Use long passwords(30+), and write them down so you not forget them: of course, no password fully written down anywhere (you could brak them up in like 5 pieces, write them in small print in books/magazines/letters whatever; have copies of them, also breaken up in individual pieces and unrecognizable as passwords stored out-house (if robbers/thieves/police raid you and take your stuff, you need copies of data AND passwords).

I have long passwords (100+) engraved in a stainless steel plate, hidden in a hidden stone, for example. This may be seen as overly strange or paranoid, but no fire, war, thief etc. will get them and they rest safe.

I could wirte more on security, but I doubt you need all that paranoia. Hopefully, we keep a more or less free world.

Edited by Outlooker

"Good people do not need laws to tell them to act responsibly while bad people will find a way around the laws." - Plato

"When outmatched... cheat."— Batman

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External HDs ... you can get a 1TB brick for like $50 - $70 now, yes also multiply backed-up.

Every once & a while I'll put important things on DVDs and store them away as a 2ndary backup.

What do you see when you turn out the light? I can't tell you but I know that it's mine.

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DVDs - I have archives that go back to 1999. They were originally on CDs before I transferred them. I do a major round of archiving annually, although I write a cautionary DVD at the half-year point. There could be more, but the parallel DVD/HD structure has worked so far. Well, it could be undone by something major, but let's hope not.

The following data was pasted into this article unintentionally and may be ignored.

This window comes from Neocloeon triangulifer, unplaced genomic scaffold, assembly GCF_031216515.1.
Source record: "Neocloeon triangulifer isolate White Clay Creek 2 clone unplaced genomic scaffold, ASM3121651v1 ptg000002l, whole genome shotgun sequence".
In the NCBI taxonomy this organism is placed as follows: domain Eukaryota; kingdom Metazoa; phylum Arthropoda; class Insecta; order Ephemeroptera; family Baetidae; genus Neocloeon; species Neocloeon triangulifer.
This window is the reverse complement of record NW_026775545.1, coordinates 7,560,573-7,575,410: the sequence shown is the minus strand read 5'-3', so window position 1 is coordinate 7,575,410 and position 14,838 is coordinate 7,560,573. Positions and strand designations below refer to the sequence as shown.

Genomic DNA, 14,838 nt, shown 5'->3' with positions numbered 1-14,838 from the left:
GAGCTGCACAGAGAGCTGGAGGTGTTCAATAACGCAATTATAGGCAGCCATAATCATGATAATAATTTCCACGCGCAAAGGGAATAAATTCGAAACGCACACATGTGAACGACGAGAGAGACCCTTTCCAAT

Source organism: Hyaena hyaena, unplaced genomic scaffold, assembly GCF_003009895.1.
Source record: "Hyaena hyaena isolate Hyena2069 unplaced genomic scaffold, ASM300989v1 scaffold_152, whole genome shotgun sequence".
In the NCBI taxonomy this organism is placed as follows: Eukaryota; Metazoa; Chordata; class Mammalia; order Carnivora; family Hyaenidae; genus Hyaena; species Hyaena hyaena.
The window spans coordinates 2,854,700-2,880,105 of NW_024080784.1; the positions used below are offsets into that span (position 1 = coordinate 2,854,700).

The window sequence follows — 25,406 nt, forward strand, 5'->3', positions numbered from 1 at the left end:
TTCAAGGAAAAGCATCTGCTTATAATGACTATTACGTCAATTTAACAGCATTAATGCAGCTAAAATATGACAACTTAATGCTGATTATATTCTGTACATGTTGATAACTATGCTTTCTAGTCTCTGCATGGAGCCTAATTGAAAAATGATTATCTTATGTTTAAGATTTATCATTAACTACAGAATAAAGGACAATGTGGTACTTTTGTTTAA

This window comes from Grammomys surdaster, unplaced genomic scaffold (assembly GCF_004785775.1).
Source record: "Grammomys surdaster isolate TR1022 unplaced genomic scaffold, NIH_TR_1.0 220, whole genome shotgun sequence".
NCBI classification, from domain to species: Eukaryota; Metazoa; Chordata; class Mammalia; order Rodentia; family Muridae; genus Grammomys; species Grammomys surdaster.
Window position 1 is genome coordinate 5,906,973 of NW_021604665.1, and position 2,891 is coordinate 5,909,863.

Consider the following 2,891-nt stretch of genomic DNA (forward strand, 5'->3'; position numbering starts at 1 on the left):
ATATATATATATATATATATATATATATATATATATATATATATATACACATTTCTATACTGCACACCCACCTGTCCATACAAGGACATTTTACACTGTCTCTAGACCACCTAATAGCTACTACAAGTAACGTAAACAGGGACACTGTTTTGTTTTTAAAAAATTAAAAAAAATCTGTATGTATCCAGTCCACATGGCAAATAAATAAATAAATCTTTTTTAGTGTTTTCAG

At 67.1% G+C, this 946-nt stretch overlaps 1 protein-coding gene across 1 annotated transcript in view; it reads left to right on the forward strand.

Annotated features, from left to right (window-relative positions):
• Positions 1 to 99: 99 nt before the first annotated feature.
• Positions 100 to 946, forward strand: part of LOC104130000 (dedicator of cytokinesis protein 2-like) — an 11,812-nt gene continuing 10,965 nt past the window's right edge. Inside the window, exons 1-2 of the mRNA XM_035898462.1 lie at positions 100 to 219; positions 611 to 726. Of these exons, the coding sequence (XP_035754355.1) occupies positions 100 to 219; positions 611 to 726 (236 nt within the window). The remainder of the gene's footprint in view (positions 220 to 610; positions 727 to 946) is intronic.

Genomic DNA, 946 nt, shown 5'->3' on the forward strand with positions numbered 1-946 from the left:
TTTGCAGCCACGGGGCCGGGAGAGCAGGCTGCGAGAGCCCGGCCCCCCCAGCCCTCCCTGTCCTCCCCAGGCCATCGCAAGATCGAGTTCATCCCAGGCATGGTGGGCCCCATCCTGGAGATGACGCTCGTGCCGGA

Come the time of peril, did the ground gape, and did the dead rest unquiet 'gainst us. Our bands of iron and hammers of stone prevailed not, and some did doubt the Builder's plan. But the seals held strong, and the few did triumph, and the doubters were lain into the foundations of the new sanctum. -- Collected letters of the Smith-in-Exile, Civitas Approved

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my stuffs backed up over some cd's, dvd's, some online storage, website storage on more than one website and with different isp. found out that cd's start going corrupt after a certain number of years, my dad's got some of the early cd's and he was saying the other day that the silver surface in the plastic has faded and is no longer readable.

 

I've also got some stuff backed up on zip disks, they are still readable, even if the system is way out of date. And the stuffs recoverable if you have the right software even if the index system fails. its documents mainly as they dont need that much space.

Edited by stumpy
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Yeah, I still have a parallel ZIP drive that works too. Pretty sure I got it in '96. I was thinking of offering it free to one of those retro-computing folks on Youtube who run Amigas and Win9x machines. When you can get an 8 GB flash drive for so cheap, it is hard to justify keeping bulky stuff like this around.

--- War does not decide who is right, war decides who is left.